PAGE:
There are two forms of soil remediation methods, in-situ and ex-situ methods. This project is related to one group of in-situ methods, namely reactive wall technologies. This involves the placement of material in a trench downstream of the contaminant plume. The contaminant is swept along by the groundwater into the reactive wall where it is modified in some way. One type of reactive wall uses the interception-sorption/precipitation technology. The strategy is based upon the interception and sorption of the contaminant onto the immobile solid phase in the reactive wall. In this project the contaminant is fluoride and the reactive wall media is alumina. Several batch tests were done with these substances investigating variables such as pH, contaminant concentration, complexation, sorption and total dissolved aluminium. Relationships between sorption, complexation and free fluoride ion concentration under different pH were recorded so as to predict results in future column tests. A computer program was written to predict the amount of sorption and chemical speciation of the alumino-fluoride system.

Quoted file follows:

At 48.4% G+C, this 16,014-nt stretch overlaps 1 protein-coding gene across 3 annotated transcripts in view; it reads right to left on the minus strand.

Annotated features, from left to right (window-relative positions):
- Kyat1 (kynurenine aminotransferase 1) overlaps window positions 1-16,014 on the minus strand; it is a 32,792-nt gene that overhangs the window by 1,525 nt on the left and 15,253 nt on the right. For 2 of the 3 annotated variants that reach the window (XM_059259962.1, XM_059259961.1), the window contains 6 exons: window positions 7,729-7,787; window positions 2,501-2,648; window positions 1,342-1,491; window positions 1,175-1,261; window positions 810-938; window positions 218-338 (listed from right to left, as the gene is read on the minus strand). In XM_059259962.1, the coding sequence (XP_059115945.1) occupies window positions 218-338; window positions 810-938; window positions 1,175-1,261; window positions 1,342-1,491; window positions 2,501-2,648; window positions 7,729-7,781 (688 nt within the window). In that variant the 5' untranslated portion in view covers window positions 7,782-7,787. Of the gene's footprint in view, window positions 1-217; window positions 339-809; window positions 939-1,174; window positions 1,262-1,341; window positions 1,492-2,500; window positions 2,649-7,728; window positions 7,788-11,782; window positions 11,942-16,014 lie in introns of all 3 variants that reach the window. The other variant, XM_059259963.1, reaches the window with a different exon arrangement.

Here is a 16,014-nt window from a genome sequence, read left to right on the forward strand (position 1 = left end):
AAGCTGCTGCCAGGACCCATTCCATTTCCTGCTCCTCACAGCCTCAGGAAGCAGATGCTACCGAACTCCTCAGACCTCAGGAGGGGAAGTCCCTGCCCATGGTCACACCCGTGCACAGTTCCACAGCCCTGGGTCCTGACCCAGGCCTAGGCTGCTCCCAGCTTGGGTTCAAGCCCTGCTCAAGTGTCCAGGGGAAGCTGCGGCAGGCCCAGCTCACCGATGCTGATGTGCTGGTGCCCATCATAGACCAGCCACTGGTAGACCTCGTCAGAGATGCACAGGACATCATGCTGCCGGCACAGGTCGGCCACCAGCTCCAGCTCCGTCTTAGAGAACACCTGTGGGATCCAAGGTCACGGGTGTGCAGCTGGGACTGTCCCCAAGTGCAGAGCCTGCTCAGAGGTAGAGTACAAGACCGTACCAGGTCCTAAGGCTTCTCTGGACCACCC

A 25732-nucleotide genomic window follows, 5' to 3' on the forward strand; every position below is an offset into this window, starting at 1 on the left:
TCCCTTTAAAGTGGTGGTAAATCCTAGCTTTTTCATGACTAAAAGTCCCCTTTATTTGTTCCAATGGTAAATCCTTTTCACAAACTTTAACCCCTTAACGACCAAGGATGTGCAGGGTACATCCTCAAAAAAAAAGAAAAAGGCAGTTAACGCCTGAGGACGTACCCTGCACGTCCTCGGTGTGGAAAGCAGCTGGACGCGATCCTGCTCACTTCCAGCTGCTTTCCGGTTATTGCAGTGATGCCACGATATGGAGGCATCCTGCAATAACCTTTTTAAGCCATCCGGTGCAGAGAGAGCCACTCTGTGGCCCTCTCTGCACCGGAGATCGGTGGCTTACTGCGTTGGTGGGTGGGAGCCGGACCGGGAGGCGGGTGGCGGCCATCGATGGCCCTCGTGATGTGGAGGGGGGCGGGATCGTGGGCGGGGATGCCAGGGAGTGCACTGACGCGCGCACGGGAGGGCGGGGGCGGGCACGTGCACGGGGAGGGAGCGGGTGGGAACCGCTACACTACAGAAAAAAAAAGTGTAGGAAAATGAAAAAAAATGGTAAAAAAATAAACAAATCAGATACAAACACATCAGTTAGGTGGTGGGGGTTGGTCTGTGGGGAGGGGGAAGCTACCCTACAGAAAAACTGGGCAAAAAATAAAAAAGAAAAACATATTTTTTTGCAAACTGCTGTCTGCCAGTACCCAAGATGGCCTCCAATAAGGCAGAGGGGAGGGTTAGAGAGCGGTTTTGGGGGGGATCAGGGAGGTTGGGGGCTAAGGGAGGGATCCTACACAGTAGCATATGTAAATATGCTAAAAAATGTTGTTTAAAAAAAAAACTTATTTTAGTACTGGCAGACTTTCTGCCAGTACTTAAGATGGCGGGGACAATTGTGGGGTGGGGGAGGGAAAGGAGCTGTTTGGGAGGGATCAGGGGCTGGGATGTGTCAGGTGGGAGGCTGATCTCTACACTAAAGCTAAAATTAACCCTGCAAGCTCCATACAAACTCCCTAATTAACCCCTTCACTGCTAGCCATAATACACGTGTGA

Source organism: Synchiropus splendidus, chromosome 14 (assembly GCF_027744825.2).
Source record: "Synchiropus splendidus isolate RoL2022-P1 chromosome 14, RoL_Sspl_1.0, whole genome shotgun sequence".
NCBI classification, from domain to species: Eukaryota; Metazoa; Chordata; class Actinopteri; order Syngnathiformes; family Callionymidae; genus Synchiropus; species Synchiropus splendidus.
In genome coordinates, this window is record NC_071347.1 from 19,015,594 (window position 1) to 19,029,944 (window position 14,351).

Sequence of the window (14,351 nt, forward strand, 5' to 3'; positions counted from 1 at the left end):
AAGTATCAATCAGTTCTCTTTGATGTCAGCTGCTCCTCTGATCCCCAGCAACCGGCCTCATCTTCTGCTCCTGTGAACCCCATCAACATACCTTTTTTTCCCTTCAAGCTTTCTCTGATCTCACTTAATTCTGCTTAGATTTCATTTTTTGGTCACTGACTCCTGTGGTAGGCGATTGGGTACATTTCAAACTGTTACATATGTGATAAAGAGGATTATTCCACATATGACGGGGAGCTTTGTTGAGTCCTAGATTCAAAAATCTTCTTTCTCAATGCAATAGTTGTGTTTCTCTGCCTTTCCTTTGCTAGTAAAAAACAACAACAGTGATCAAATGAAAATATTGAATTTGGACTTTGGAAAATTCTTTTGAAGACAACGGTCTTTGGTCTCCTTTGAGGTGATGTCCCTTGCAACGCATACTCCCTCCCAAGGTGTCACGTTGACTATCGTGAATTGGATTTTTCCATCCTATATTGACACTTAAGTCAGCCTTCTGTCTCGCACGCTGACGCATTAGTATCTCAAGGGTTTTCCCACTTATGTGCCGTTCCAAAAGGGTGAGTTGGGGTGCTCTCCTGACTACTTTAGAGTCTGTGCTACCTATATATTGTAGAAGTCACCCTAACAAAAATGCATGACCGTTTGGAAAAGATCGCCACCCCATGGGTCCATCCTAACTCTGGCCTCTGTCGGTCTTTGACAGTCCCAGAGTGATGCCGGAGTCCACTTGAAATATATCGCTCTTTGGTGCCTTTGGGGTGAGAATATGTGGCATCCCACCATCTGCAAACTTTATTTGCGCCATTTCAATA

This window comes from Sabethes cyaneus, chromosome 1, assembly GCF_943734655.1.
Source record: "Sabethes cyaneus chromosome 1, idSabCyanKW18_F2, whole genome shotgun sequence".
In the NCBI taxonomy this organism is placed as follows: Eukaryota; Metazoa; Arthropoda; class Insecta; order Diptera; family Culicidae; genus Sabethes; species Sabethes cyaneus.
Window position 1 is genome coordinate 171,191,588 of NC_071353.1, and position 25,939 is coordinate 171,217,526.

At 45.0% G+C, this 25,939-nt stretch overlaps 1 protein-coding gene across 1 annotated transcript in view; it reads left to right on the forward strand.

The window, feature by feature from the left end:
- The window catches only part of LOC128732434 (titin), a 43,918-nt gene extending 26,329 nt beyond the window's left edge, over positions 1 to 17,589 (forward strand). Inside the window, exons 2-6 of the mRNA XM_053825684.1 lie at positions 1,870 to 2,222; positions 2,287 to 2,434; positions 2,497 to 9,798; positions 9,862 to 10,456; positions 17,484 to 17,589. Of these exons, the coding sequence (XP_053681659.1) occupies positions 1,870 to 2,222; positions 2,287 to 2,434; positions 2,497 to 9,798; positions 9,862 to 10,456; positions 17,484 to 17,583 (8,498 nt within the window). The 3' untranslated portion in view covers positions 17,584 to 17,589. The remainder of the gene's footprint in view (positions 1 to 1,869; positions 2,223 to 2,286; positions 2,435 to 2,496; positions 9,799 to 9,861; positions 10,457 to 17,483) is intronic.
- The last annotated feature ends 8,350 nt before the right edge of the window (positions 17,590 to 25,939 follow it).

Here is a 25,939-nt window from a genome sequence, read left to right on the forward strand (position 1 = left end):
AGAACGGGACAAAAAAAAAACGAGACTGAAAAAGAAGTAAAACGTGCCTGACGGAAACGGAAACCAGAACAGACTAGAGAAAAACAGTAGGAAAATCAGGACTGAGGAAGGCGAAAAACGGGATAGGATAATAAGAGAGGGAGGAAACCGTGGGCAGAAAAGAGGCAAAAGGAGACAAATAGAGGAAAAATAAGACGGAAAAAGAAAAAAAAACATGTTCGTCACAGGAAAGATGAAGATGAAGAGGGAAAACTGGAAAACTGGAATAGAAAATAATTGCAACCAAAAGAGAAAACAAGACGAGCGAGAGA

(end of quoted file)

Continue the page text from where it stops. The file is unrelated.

There are many ways in which groundwater may be polluted and this is contributing towards a significant degradation of the environment. It is desirable that strategies be implemented that will lead to an improvement in environmental conditions over time at a particular site. An approach to soil decontamination may be developed from a strategy based upon interception and sorption. This approach relies on the usual mechanisms of solute transport through porous materials, namely, diffusion and advection/dispersion to transport the pollutant through the soil to an interception point where the pollutant is sorbed. The diagram figure 1 illustrates this in-situ method. One practical way the interception and sorption strategy may be implemented is by simply constructing a trench and backfilling the trench with sorbant material.